The Interagency Committee on Disability Research (ICDR), authorized by the Rehabilitation Act of 1973, as amended, is holding a meeting to seek comments from the public with respect to the federal disability and rehabilitation research agenda. This dialogue with the public is of critical importance, and we are encouraging individuals with disabilities, persons who represent service providers, service provider organizations, disability and rehabilitation research and policy groups, and representatives of advocacy organizations with specialized knowledge and experience to suggest specific ways to improve future research for individuals with disabilities. The ICDR is also interested in hearing from individuals concerning how well the existing federal research programs are responding to the changing needs of individuals with disabilities. Within the context of this approach, the ICDR is also asking for input on the continuum of care for wounded, injured or ill military service members.
The meeting will take place Aug. 14, 2007, from 10 a.m. to 3 p.m. at the Holiday Inn on The Hill, 415 New Jersey Ave. N.W., Washington, DC 20001. The telephone number for the hotel is 202-638-1616.
For more details, click here.
(July 25, 2007)
The NIDRR Long-Range Plan for Fiscal Years 2005-09: Executive Summary is a concise synopsis of the full NIDRR Long-Range Plan for Fiscal Years 2005-09.
The full plan guides the work of NIDRR, the federal government's key agency
for disability and rehabilitation research. It includes highlights of past NIDRR
research, assesses emerging needs and sets new directions for the future. The Executive Summary includes the NIDRR Logic Model and future research
priorities in the domains of employment, participation and community living,
health and function, technology for access and function, and disability demographics.
(May 3, 2007)
NIDRR's latest Long-Range Plan, the guiding document for NIDRR-supported research,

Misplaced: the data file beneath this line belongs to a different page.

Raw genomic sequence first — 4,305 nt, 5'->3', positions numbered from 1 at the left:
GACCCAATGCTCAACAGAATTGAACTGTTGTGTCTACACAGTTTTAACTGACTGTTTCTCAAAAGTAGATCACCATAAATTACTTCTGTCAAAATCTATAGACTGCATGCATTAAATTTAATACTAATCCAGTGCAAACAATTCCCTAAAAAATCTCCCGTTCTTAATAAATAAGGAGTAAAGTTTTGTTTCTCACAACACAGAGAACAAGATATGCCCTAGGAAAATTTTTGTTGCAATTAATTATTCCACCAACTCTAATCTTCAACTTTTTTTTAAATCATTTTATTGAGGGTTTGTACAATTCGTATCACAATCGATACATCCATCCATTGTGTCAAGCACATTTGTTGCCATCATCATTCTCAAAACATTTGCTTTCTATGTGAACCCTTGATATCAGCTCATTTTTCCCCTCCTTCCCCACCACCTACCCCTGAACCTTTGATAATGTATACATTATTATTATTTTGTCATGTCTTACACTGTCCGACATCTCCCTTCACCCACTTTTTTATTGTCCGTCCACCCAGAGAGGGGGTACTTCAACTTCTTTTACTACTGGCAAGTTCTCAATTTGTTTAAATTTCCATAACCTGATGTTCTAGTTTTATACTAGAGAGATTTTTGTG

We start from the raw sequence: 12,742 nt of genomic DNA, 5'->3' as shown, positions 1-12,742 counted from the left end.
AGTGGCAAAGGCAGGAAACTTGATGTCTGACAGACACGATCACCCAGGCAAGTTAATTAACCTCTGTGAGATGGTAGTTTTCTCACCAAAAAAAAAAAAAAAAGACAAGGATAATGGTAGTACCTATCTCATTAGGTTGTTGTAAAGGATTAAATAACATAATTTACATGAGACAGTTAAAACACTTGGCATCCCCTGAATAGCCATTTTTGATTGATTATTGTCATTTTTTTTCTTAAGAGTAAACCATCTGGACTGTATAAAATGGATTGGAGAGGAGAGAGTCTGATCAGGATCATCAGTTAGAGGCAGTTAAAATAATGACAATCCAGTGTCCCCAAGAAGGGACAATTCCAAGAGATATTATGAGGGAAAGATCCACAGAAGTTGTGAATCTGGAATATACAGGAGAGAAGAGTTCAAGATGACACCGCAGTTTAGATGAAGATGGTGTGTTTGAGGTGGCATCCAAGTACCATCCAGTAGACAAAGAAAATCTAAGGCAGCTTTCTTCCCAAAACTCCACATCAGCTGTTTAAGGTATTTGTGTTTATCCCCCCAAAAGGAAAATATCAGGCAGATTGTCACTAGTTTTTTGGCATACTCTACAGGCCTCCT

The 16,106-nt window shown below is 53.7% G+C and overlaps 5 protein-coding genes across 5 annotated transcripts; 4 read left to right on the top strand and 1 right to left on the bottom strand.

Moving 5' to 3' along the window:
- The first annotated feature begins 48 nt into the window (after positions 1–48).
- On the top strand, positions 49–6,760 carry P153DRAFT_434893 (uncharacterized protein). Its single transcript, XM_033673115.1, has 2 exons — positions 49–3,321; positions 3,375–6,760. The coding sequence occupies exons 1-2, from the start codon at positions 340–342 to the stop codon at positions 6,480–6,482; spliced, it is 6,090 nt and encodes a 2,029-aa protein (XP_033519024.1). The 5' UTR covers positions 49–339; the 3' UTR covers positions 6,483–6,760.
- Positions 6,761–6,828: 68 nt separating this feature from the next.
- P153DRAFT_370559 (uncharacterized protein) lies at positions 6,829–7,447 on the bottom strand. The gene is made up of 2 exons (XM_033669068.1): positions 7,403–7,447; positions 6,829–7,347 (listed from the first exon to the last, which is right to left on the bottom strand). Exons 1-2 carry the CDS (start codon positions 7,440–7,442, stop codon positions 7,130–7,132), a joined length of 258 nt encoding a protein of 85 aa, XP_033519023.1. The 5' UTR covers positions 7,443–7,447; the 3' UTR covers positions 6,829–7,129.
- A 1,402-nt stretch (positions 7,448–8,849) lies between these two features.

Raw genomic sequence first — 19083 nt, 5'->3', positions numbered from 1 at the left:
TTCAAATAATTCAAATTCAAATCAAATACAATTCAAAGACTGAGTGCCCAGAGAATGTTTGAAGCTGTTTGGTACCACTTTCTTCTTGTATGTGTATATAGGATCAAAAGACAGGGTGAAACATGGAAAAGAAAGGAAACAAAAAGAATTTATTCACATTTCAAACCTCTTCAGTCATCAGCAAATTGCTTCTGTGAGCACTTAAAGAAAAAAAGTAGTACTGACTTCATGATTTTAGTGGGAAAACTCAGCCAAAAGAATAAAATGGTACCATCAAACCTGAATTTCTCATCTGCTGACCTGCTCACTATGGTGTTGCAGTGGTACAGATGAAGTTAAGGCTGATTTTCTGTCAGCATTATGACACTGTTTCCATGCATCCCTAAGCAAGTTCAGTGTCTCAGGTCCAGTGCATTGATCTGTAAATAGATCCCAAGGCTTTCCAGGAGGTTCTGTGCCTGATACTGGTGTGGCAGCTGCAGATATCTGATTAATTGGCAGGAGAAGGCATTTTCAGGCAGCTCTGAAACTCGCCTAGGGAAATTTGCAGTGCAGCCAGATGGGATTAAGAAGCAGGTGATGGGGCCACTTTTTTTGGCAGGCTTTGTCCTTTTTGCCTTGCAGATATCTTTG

was published in the Federal Register on February 15, 2006. The plan
reflects consideration of comments on the draft plan from members of the public,
including people with disabilities, their families and advocates, and researchers
and service providers. The final plan emphasizes five "domains" as areas for
expanded research efforts through 2009 in support of people with disabilities:
employment; participation and community living; health and function; technology
for access and function; and disability demographics. The NIDRR Long-Range Plan
is also available in Adobe PDF format:
PDF (13 MB).
(February 15, 2006)
As described in its Long-Range Plan for Fiscal Years 2005 Through 2009, NIDRR is changing the way it manages grant competitions. Until now, individual NIDRR grants were announced throughout the year. NIDRR is now moving toward a single annual announcement and fixed competition schedule. This will have the advantage of providing more time to potential grantees to better plan their application efforts, streamlining NIDRR's work with reviewers, and making the grant award processes at NIDRR more efficient. Thus, for fiscal year 2006, NIDRR has issued a combined notice that references almost all of its grants for the year. The combined notice proposes priorities NIDRR intends to use for fiscal year 2006 competitions for Disability Rehabilitation Research Projects (DRRP), Rehabilitation Research and Training Centers (RRTC), and Rehabilitation Engineering Research Centers (RERC).
The combined notice was published in the Federal Register on Feb. 7,
2006, and can be accessed at www.ed.gov/legislation/FedRegister/proprule/2006-1/020706d.html.
The notice invites members of the public to submit comments on these proposed
priorities so that their comments may be considered in the development of the
final priorities. Complete information about the priorities, including a table
cross-referencing areas of the long-range plan with funding mechanisms, and
links to available application packages are accessible at www.ed.gov/fund/grant/apply/nidrr/priority-matrix.html.